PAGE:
Warmest greetings from Accra,
I'm on the eve of my parents' departure from Ghana and am reflecting on all of the amazing experiences we have had together as a family. My mother and father have done well given the circumstances; I even coaxed them into delving into a couple traditional feasts of fufu and grasscutter. I was a little bit dissapointed in their lukewarm reaction to bush meat but then again it took me a few months to get accustomed to the savory flavor of rodents. All in all, the trip has been a solid success.
After a brief walkthrough of the more placid parts of Accra we took a bus to Cape Coast and did some fundamental touristy things. The two main attractions in Cape Coast (for tourists) are the castles and Kakum National Park. The latter is an aesthetic experience and the former is a social and historical experience. Kakum National Park consists of a 20 meter high canopy walk through some of the only remaining evergreen rainforests in West Africa. It is one of the few places where you can still find bush elephants and wild antelopes outside of the comfortable cages of zoos. The two castles we visited were Cape Coast Castle and El Mina Castle, both of which figured crucially in the slave trade beginning in the fourteenth century. This was the more sobering and awakening aspect of the trip. The stark and dismal reality of slavery plays a vital role in the narratives of African, American, and European history. It is also of fundamental importance to understanding the modern distribution of wealth among the world's economies - no matter how much we try to deny it. Visiting these castles and seeing the capabilities of us humans to inflict suffering on each other - for economic reasons - reminds us of the immense challenges we continue to face in our various modern societies and our larger global society.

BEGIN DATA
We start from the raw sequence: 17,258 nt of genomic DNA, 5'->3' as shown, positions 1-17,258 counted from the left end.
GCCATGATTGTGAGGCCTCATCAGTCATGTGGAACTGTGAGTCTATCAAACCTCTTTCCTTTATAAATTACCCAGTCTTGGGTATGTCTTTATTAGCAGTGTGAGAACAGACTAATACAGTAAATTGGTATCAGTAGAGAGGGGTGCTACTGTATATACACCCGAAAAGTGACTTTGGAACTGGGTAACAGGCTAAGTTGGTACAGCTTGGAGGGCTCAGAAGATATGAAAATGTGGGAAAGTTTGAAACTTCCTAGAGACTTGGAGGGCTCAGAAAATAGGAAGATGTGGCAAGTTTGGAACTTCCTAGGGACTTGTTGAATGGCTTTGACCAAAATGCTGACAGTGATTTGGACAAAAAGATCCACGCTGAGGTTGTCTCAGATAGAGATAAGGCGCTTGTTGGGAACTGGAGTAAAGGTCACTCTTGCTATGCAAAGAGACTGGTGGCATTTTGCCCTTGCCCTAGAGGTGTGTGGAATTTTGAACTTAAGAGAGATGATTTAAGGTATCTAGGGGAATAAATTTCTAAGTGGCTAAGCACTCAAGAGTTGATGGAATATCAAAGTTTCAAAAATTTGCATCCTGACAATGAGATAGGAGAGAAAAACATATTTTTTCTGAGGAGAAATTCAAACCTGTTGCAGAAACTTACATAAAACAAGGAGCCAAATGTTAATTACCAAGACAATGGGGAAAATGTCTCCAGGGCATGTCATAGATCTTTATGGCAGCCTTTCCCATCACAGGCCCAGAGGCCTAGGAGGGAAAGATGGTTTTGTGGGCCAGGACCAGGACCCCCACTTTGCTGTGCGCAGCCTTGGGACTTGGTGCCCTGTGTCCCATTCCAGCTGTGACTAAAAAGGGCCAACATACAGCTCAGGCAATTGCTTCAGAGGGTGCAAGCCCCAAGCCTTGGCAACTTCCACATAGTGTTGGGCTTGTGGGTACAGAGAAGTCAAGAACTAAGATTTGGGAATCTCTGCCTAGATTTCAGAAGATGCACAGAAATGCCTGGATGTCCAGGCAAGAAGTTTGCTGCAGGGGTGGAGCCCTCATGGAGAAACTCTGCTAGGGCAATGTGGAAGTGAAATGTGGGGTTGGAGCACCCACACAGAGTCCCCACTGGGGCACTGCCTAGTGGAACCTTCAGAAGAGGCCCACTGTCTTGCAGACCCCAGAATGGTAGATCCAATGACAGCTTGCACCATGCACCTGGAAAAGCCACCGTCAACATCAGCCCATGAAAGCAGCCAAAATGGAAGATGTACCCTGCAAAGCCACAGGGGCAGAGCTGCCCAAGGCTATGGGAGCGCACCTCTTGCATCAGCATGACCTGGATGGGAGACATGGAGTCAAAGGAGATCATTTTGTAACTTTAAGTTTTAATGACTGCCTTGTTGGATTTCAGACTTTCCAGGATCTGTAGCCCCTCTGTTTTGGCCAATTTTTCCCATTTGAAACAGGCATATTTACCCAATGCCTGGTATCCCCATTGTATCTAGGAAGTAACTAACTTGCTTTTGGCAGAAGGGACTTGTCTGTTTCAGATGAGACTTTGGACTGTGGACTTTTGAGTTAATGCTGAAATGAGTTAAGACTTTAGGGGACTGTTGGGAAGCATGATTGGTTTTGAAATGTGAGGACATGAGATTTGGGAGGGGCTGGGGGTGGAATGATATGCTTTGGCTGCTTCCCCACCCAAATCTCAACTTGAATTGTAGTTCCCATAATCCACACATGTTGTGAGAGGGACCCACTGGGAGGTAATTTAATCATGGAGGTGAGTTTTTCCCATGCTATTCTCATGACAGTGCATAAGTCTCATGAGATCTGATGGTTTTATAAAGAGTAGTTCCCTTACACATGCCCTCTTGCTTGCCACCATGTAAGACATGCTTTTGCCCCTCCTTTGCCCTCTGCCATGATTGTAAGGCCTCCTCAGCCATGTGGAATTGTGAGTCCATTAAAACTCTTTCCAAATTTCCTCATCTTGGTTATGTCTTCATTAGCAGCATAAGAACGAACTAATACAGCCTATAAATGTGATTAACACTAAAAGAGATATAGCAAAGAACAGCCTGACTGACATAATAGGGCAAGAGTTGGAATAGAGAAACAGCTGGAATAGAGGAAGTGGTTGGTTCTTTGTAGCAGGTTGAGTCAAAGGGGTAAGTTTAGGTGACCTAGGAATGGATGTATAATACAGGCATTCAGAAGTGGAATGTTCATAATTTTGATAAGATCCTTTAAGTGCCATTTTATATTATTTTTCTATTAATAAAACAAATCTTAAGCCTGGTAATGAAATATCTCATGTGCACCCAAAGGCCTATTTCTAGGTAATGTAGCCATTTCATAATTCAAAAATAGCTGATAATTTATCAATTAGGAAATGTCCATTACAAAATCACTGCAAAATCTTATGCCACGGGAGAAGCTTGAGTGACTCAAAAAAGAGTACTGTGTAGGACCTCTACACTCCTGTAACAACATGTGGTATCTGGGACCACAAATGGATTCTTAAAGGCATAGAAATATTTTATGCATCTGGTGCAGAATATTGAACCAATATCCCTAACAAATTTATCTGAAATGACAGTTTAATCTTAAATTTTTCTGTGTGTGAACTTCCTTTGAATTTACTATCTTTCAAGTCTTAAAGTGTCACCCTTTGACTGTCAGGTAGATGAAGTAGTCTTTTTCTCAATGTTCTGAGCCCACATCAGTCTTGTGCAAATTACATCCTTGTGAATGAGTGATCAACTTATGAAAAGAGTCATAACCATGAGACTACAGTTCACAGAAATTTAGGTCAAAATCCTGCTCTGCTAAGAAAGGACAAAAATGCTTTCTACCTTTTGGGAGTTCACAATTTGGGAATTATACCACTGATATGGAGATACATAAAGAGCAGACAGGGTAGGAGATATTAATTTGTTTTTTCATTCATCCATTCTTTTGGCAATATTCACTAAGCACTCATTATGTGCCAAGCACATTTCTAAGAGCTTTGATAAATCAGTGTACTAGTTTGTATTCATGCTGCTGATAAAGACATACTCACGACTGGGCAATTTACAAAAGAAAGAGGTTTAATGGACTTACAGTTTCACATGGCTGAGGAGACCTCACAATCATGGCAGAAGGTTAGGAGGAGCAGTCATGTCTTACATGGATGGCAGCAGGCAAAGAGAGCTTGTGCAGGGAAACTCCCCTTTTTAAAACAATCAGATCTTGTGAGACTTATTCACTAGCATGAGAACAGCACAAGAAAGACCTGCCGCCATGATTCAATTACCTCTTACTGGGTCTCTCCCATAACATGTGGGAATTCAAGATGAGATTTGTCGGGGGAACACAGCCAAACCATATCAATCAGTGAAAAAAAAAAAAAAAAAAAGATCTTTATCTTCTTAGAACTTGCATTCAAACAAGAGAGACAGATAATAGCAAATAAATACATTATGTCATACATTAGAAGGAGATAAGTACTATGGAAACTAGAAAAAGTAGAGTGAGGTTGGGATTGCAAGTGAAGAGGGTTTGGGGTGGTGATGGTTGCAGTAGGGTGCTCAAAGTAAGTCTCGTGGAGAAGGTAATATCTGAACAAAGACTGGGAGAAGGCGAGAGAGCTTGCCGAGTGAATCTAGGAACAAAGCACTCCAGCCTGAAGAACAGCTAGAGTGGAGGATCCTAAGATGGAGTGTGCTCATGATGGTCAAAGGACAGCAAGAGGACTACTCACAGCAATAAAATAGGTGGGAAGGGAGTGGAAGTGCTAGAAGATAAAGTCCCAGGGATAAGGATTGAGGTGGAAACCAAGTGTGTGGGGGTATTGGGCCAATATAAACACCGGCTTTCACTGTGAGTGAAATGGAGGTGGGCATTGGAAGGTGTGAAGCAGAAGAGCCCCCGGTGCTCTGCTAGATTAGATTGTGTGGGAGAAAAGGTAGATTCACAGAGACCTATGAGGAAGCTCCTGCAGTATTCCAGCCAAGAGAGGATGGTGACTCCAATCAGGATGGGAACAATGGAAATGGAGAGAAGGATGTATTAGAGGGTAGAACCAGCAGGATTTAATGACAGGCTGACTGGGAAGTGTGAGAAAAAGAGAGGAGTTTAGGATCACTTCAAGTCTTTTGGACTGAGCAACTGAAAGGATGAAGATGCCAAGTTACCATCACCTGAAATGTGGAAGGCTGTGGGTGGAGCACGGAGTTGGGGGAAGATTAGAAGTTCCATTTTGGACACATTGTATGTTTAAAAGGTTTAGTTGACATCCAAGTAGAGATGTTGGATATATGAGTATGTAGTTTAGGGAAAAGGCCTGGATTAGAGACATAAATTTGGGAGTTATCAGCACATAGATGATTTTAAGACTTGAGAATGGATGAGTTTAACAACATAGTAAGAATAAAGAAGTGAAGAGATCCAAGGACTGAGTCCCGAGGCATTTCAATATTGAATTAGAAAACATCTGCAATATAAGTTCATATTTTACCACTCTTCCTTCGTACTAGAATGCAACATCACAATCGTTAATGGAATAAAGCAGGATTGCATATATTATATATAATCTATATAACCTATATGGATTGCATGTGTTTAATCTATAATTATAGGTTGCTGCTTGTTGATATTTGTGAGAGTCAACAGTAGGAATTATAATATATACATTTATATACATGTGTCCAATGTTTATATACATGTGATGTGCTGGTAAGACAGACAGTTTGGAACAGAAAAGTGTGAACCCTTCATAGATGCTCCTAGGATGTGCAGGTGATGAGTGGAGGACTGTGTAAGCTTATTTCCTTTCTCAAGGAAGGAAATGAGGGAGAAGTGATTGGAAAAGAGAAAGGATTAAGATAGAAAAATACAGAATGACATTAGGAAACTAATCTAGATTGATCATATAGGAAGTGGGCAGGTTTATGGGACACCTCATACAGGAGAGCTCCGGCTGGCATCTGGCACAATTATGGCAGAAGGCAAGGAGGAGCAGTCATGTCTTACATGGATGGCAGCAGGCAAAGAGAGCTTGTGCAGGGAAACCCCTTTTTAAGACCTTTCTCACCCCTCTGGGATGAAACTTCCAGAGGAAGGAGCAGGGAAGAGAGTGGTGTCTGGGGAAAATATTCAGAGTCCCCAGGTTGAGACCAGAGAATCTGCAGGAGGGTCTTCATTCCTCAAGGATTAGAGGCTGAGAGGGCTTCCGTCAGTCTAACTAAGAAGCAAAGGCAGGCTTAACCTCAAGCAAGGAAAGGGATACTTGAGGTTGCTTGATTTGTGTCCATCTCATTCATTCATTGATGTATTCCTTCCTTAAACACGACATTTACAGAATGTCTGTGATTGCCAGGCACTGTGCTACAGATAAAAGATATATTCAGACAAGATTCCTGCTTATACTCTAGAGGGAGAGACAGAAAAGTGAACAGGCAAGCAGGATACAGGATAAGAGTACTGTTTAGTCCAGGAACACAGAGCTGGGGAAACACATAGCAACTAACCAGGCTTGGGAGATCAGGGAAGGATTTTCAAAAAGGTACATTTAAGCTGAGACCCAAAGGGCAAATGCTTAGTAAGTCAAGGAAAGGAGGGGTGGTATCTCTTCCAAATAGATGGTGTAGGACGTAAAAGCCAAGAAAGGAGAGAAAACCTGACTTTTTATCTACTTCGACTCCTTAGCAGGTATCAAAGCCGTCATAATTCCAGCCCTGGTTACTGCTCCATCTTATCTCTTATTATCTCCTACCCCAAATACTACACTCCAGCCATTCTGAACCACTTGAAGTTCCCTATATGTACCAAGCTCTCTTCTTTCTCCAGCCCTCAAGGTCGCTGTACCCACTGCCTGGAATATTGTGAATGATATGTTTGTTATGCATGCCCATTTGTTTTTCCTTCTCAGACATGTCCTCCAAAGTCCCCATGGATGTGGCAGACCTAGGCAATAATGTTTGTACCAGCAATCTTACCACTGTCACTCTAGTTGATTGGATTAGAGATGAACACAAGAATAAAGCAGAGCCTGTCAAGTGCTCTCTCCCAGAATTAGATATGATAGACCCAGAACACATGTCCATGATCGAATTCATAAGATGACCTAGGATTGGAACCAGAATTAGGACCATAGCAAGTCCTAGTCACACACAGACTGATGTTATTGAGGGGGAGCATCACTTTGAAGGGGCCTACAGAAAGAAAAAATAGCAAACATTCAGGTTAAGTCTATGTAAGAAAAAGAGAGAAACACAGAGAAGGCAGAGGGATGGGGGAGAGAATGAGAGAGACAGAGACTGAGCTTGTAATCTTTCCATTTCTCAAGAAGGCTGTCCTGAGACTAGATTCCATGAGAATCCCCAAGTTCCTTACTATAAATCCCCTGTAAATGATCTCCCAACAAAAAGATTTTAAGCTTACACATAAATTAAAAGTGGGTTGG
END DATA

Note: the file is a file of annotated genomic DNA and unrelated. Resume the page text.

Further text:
Our trip to Guaman (my post) was perhaps the most interesting part of the trip. Upon our arrival, the chiefs and elders gave us a warm welcome with traditional drumming and dancing as well as the pouring of libations. The following day, on Monday, we had a large ceremony in the town square to celebrate two things: the first was the commissioning of Wofabeng's milling complex and the second was my installation as a chief. I wore traditional garb and swore my allegiance to the chief and elders. I am now called Nana Obunintsi VI which can be translated as "the Chief of Knowledge Hunting." This was apparently chosen because of my involvement with education and youth empowerment. It can also be loosely translated as "the Chief of development." I only pray that I can live up to the community's expectations. The honor of being enstooled as a chief was truly one of the most important moments in my life.
Anyhow, I am just hours from being the only La Rose in Ghana again so I reckon it would be a wise decision to enjoy these remaining hours living it up with the Fam.